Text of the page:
The bottom line is to use good judgment. You may recall last year a Toronto judge banished a Christmas tree from the lobby of a provincial courthouse ostensibly because the tree, a "Christian symbol", might alienate people of other faiths. True as it may have been that some members of the public may have taken offence to the tree, the public reaction was overwhelmingly opposed to the judge’s ruling. Ontario Premier Dalton McGuinty, together with several non-Christian religious groups, criticized the judge's decision. They reminded Ontarians that in a country and province as multi-cultural as ours, the emphasis should be on building a strong pluralistic society that celebrates all traditions – not asking certain groups to abandon theirs.

Can An Employer Forbid An Employee From Giving Holiday Gifts To Co-Workers?

Yes, if this offends the co-worker on the basis of his/her religious beliefs.

In Ontario (Ministry of Community and Social Services) and O.P.S.E.U. (Barillari), Ms. Barillari, a Christian, sought to hand out to her co-workers Christmas gifts with scripture readings attached. When some of her co-workers indicated that this was offensive to them, Ms. Barillari was given the option of handing out the gifts without the scripture. She refused. Ms. Barillari was disciplined.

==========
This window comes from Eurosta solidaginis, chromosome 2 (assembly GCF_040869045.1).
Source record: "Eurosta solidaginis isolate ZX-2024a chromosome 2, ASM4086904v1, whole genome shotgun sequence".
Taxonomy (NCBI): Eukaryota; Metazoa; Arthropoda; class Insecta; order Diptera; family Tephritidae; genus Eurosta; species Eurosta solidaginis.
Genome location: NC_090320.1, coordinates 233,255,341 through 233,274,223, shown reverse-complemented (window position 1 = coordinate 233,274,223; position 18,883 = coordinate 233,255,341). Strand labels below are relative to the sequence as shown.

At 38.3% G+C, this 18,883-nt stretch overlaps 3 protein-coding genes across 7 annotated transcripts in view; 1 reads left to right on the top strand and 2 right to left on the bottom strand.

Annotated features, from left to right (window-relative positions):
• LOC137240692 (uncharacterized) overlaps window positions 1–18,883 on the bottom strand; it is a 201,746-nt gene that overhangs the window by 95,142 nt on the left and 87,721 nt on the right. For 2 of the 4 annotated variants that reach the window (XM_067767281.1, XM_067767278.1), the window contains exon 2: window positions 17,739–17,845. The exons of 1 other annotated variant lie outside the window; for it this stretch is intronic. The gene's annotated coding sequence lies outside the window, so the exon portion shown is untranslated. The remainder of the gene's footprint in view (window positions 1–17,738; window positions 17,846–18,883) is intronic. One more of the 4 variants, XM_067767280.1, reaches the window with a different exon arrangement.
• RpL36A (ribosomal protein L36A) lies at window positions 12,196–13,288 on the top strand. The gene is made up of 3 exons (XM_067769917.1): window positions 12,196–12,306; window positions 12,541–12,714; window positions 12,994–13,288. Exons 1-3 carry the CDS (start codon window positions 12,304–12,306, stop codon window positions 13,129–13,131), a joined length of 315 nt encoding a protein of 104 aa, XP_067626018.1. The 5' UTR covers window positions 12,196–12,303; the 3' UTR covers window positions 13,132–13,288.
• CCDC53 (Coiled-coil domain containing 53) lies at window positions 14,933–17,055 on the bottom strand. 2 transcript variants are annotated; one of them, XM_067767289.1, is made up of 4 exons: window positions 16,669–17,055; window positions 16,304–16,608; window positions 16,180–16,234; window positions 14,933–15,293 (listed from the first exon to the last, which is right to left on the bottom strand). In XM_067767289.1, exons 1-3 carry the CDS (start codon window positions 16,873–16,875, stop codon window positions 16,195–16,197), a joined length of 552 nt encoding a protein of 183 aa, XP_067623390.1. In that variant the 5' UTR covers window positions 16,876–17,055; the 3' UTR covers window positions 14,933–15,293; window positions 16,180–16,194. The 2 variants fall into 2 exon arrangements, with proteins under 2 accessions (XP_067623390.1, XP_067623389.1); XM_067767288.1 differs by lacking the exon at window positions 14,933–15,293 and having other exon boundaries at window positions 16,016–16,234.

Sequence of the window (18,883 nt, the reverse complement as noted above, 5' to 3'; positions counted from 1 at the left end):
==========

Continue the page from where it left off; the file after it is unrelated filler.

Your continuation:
The union argued that the employer had directly discriminated against Ms. Barillari by denying her the right to hand out Christmas gifts at work. The employer responded that Ms. Barillari was preaching contrary to a policy of neutrality jointly endorsed by the union and the employer. The employer also argued that it did not expressly forbid Ms. Barillari from handing out Christmas gifts to co-workers. Rather it directed Ms. Barillari to refrain from handing out gifts with scripture attached.

The arbitrator agreed with the employer, finding that the prohibition against handing out gifts of a religious nature did not constitute discrimination on the basis of religion or creed. Specifically, the arbitrator held that while all parties acknowledged that the opportunity to hand out religious gifts was important to Ms. Barillari, there was no evidence that gift giving formed part of her religion. In other words, the right to hand out religious gifts to co-workers was not rooted in any religious belief or practice.